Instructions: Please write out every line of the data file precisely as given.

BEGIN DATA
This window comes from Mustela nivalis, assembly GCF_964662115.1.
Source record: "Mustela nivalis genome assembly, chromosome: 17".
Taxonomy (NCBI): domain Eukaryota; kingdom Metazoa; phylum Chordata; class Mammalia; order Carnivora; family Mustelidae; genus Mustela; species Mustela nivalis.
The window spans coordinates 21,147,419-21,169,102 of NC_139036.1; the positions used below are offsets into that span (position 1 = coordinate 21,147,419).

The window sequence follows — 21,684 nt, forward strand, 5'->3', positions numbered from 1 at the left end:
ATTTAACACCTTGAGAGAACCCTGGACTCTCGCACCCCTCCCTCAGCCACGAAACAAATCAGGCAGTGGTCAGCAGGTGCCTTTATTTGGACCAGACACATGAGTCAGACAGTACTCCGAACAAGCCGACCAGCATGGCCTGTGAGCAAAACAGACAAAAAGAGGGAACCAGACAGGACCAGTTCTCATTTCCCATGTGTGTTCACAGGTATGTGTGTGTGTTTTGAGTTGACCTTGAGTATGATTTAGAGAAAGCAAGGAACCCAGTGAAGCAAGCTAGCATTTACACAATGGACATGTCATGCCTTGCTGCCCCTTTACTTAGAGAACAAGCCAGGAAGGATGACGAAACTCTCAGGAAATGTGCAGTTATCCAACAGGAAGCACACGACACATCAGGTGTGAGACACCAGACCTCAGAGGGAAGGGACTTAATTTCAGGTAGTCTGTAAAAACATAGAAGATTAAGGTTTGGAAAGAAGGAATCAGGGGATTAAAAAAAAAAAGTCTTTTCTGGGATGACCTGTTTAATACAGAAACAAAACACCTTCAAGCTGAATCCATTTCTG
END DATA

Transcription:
This window comes from Mustela nivalis, assembly GCF_964662115.1.
Source record: "Mustela nivalis genome assembly, chromosome: 17".
Taxonomy (NCBI): domain Eukaryota; kingdom Metazoa; phylum Chordata; class Mammalia; order Carnivora; family Mustelidae; genus Mustela; species Mustela nivalis.
The window spans coordinates 21,147,419-21,169,102 of NC_139036.1; the positions used below are offsets into that span (position 1 = coordinate 21,147,419).

The window sequence follows — 21,684 nt, forward strand, 5'->3', positions numbered from 1 at the left end:
ATTTAACACCTTGAGAGAACCCTGGACTCTCGCACCCCTCCCTCAGCCACGAAACAAATCAGGCAGTGGTCAGCAGGTGCCTTTATTTGGACCAGACACATGAGTCAGACAGTACTCCGAACAAGCCGACCAGCATGGCCTGTGAGCAAAACAGACAAAAAGAGGGAACCAGACAGGACCAGTTCTCATTTCCCATGTGTGTTCACAGGTATGTGTGTGTGTTTTGAGTTGACCTTGAGTATGATTTAGAGAAAGCAAGGAACCCAGTGAAGCAAGCTAGCATTTACACAATGGACATGTCATGCCTTGCTGCCCCTTTACTTAGAGAACAAGCCAGGAAGGATGACGAAACTCTCAGGAAATGTGCAGTTATCCAACAGGAAGCACACGACACATCAGGTGTGAGACACCAGACCTCAGAGGGAAGGGACTTAATTTCAGGTAGTCTGTAAAAACATAGAAGATTAAGGTTTGGAAAGAAGGAATCAGGGGATTAAAAAAAAAAAGTCTTTTCTGGGATGACCTGTTTAATACAGAAACAAAACACCTTCAAGCTGAATCCATTTCTG